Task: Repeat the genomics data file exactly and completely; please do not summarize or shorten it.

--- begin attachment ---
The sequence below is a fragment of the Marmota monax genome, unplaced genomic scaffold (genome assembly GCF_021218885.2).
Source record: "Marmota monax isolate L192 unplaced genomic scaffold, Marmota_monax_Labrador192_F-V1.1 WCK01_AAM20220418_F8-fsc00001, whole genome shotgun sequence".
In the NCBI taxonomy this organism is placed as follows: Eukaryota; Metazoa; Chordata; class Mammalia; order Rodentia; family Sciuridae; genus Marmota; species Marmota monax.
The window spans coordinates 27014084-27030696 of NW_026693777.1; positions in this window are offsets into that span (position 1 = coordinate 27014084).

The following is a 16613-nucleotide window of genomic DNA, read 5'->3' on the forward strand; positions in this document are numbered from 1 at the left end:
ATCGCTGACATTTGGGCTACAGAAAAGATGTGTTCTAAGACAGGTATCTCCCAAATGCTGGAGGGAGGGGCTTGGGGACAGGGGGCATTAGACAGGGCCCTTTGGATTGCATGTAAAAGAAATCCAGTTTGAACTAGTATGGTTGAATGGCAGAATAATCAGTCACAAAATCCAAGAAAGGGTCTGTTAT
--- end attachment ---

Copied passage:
The sequence below is a fragment of the Marmota monax genome, unplaced genomic scaffold (genome assembly GCF_021218885.2).
Source record: "Marmota monax isolate L192 unplaced genomic scaffold, Marmota_monax_Labrador192_F-V1.1 WCK01_AAM20220418_F8-fsc00001, whole genome shotgun sequence".
In the NCBI taxonomy this organism is placed as follows: Eukaryota; Metazoa; Chordata; class Mammalia; order Rodentia; family Sciuridae; genus Marmota; species Marmota monax.
The window spans coordinates 27014084-27030696 of NW_026693777.1; positions in this window are offsets into that span (position 1 = coordinate 27014084).

The following is a 16613-nucleotide window of genomic DNA, read 5'->3' on the forward strand; positions in this document are numbered from 1 at the left end:
ATCGCTGACATTTGGGCTACAGAAAAGATGTGTTCTAAGACAGGTATCTCCCAAATGCTGGAGGGAGGGGCTTGGGGACAGGGGGCATTAGACAGGGCCCTTTGGATTGCATGTAAAAGAAATCCAGTTTGAACTAGTATGGTTGAATGGCAGAATAATCAGTCACAAAATCCAAGAAAGGGTCTGTTAT